It’s time for wine writers and wine geeks to heave a collective, heavy sigh.
Just as every story about Australia is spiritually obligated to include a photo of the Sydney Opera House (seriously, what is with that?), the close of November brings the wine geek heartburn of Ye Olde Dreaded Thanksgiving Day Wine Pairing Article.
Long-time 1WD readers already know how I feel about the subject of Ye Olde Dreaded Thanksgiving Day Wine Pairing Article. But there is NO way that any wine writing gig is letting a wine writer out of having to pen that one, because people apparently want the help. Ironically, it’s the very situation that causes wine drinkers angina – the fact that the Turkey Day dinner table, with its clashes of foodstuffs of various flavors, textures, and sweetness levels, is a veritable mine field for any one wine pairing choice – that makes the task of recommending wines for Thanksgiving dinner more or less impossible.
Seriously. It’s like Strangelets or Antiparticles. Theoretically they’re there, and theoretically we can test for their existence, but not without a crap ton of work and learning from failed attempts. Actually, in the case of Strangelets, testing for their existence in a large scale particle collider could theoretically create a chain reaction that turns all matter on Earth into Strangelets, which would suck major donkey bong (but only for a few millionths of a second, after which you’d just be a bunch of Strangelet particles) if it happened on Thanksgiving and you were really looking forward to your Aunt’s pumpkin pie. Best if we just not think about that one from here on out, okay?
Anyway… there are general guidelines that can reduce the impossibility quotient of the Turkey Day wine decision, and this year I’ve used the Answers.com wine gig as the outlet for my latest take on those. They’re in Dos/Don’ts format, and include at least one reversal of a a previous Thanksgiving dinner wine recommendation that I’ve given in the past, which if nothing else can provide you some fodder for making fun of me and calling me a hack, which is another annual tradition for some people (if you’re one of them: you’re welcome!)…
This month’s Answers.com wine article roundup also includes my take on Jeff Siegel’s excellent new book, titled The Wine Curmudgeon’s Guide to Cheap Wine. Jeff’s brief tome could have proven handy for helping you select a non-budget-busting Turkey Day wine, if only you’d read it before Turkey Day (ah, the irony!). I was pleasantly surprised that Jeff sent me a copy to review, given that in some respects I am part of the problem (often focusing on lower-production, not-too-easy-to-find, and sometimes very pricey wines in my wine features). The Wine Curmudgeon’s Guide to Cheap Wine isn’t short on good writing or on well-crafted tirades about the state of the wine biz, and it’s worth the sticker price for those aspects alone.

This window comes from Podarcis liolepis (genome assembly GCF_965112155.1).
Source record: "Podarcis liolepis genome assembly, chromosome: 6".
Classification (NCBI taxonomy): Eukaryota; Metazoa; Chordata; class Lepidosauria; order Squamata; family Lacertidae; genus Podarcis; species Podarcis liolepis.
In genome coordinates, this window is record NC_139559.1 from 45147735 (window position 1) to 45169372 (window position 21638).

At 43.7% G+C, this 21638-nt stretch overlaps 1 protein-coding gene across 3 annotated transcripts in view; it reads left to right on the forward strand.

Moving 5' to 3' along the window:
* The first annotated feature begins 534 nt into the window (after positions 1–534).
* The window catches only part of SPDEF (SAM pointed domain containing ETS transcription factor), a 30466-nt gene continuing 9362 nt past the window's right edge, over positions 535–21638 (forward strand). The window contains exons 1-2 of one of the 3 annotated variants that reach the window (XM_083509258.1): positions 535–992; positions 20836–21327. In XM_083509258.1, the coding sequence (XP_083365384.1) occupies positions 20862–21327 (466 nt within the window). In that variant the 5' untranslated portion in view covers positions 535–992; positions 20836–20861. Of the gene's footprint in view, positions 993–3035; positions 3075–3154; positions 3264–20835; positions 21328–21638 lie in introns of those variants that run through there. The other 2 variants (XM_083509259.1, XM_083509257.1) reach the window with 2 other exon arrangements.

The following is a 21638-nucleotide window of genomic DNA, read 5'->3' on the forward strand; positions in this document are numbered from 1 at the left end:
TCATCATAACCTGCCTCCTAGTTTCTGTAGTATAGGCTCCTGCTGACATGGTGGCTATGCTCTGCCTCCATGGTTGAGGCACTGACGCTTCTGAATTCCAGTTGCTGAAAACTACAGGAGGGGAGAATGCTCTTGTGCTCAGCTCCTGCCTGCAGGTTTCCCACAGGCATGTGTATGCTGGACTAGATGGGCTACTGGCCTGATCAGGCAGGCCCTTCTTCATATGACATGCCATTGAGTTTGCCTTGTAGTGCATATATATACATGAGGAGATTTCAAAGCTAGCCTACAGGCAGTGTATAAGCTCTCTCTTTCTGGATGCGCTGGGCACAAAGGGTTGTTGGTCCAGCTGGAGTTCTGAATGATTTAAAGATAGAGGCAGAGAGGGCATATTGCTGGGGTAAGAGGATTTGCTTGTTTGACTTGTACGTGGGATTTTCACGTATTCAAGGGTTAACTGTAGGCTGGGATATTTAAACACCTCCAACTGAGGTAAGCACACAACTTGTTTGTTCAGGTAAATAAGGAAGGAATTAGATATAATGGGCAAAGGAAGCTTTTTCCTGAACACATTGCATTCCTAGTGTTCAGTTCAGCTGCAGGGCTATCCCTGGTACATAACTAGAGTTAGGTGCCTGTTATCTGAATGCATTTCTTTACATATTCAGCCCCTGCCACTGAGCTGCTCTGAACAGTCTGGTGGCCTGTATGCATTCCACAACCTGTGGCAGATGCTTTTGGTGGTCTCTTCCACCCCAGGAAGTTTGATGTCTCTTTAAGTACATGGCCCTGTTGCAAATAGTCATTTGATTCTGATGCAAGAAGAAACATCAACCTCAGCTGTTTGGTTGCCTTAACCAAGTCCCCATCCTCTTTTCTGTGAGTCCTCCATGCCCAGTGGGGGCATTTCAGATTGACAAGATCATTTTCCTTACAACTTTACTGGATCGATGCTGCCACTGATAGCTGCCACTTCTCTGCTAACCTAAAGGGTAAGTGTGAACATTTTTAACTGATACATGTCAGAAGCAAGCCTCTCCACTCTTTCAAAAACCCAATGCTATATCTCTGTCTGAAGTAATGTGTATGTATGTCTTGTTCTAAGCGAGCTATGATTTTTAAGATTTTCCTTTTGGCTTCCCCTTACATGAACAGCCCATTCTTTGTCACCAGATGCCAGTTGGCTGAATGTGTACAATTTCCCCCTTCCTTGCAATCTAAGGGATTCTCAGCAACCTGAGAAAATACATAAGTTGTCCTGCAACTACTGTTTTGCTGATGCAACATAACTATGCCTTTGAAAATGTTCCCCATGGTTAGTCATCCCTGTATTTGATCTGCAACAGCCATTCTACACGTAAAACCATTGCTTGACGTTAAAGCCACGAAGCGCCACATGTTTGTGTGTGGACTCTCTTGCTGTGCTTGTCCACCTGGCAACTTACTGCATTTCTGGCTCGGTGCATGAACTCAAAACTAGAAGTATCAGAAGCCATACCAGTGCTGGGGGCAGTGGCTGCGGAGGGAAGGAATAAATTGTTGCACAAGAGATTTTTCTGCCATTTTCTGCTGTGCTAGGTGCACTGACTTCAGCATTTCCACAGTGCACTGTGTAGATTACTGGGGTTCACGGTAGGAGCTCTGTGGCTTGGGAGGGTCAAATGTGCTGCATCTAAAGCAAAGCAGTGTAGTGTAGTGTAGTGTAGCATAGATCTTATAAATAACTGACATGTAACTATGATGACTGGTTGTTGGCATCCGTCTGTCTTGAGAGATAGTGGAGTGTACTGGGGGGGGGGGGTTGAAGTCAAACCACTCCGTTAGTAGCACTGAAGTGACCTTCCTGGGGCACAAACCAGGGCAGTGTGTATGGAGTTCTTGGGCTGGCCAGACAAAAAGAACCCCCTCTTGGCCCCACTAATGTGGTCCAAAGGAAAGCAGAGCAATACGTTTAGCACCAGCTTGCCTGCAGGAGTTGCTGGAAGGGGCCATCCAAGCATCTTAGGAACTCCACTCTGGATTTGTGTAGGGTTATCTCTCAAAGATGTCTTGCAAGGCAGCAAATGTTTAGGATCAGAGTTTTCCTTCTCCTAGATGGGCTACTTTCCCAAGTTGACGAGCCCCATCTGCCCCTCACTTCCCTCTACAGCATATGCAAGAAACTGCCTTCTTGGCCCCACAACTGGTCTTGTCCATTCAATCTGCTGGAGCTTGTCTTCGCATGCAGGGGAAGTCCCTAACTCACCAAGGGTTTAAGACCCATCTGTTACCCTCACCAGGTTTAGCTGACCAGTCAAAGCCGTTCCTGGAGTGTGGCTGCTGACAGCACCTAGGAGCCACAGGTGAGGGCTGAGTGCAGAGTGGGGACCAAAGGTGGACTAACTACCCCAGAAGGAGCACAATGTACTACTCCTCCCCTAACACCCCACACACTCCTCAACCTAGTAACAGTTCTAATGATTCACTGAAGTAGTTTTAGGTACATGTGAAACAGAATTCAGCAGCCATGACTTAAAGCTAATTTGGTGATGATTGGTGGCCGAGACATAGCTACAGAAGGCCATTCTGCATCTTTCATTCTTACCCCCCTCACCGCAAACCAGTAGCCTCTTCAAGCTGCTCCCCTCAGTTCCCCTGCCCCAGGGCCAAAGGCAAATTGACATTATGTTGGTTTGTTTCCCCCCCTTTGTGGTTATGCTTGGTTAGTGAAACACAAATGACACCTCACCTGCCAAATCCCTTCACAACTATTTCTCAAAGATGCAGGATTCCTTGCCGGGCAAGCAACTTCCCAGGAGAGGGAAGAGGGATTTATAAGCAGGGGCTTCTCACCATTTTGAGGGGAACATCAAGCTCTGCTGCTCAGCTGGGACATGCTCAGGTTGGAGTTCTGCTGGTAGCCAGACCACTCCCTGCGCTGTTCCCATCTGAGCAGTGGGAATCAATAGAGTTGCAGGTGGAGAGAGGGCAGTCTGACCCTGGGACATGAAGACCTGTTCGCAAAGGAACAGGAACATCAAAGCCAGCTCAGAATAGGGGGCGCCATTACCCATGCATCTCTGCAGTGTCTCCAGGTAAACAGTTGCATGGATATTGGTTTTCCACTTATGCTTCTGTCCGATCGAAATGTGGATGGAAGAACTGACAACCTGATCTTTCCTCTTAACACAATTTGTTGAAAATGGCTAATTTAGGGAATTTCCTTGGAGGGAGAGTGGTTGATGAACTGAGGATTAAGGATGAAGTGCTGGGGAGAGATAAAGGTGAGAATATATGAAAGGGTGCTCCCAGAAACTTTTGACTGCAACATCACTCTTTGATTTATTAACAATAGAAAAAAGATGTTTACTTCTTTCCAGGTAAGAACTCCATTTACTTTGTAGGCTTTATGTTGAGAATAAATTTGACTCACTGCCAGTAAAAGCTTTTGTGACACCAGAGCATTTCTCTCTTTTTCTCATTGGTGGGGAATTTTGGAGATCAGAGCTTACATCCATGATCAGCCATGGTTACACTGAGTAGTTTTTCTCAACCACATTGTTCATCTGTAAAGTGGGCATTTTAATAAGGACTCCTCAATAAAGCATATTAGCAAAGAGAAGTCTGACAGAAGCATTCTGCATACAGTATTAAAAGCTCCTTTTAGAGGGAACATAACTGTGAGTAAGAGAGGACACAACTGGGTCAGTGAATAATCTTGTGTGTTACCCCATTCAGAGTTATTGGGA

This month I’ve also reviewed The World of Sicilian Wine by MW Bill Nesto and Frances di Savino, a book that, like bottles of Sicilian wines, taunted me from the sample pile with an imagined look of snooty condescension, as if saying “dude, really, isn’t it time you stopped being a snob and spending time on all of that 300 case production Portuguese shizz and blew the dust off of me… you prick?” They didn’t really say that, of course. In reality they mocked me with their silence!!! Anyway, The World of Sicilian Wine is an odd entry into the wine book canon, as it’s really a sort of anthropology book about Sicily that uses wine as a fulcrum (or maybe an excuse) to delve into some fascinating aspects of Sicilian history and culture; not a bad X-mas gift pick for the wine geek who feels as though s/he has already read it all and is jaded with the overview/history/producers/vintage-charts format of most wine region overviews.
Finally, with the help of Napa-based wine and technology think-tank group Vintank, I compiled a list of the most-talked about wine types online so far in 2013, as measured across all social media channels. The results are surprising (to me, anyway), particularly the number one spot. You can check out the Answers.com article for the top five, but here are the “bottom five” that didn’t make it into the piece, courtesy of Vintank: 10) Riesling (hay!… and almost neck-and-neck with…), 9) Malbec, 8) Zinfandel, 7) Moscato (yeah… I know, I am sick of it too, already), and 6) Syrah (who says this variety is dead? not online, it’s not!). Those last five received mentions in the 300K-500K range, with the top five seeing online mentions in the 550K to 1.4M range.
Actually, that’s not the real “Finally…” This is the real “Finally…” today: have an epically amazing, hedonically stimulating, and mentally and physically safe and rejuvenating Turkey Day!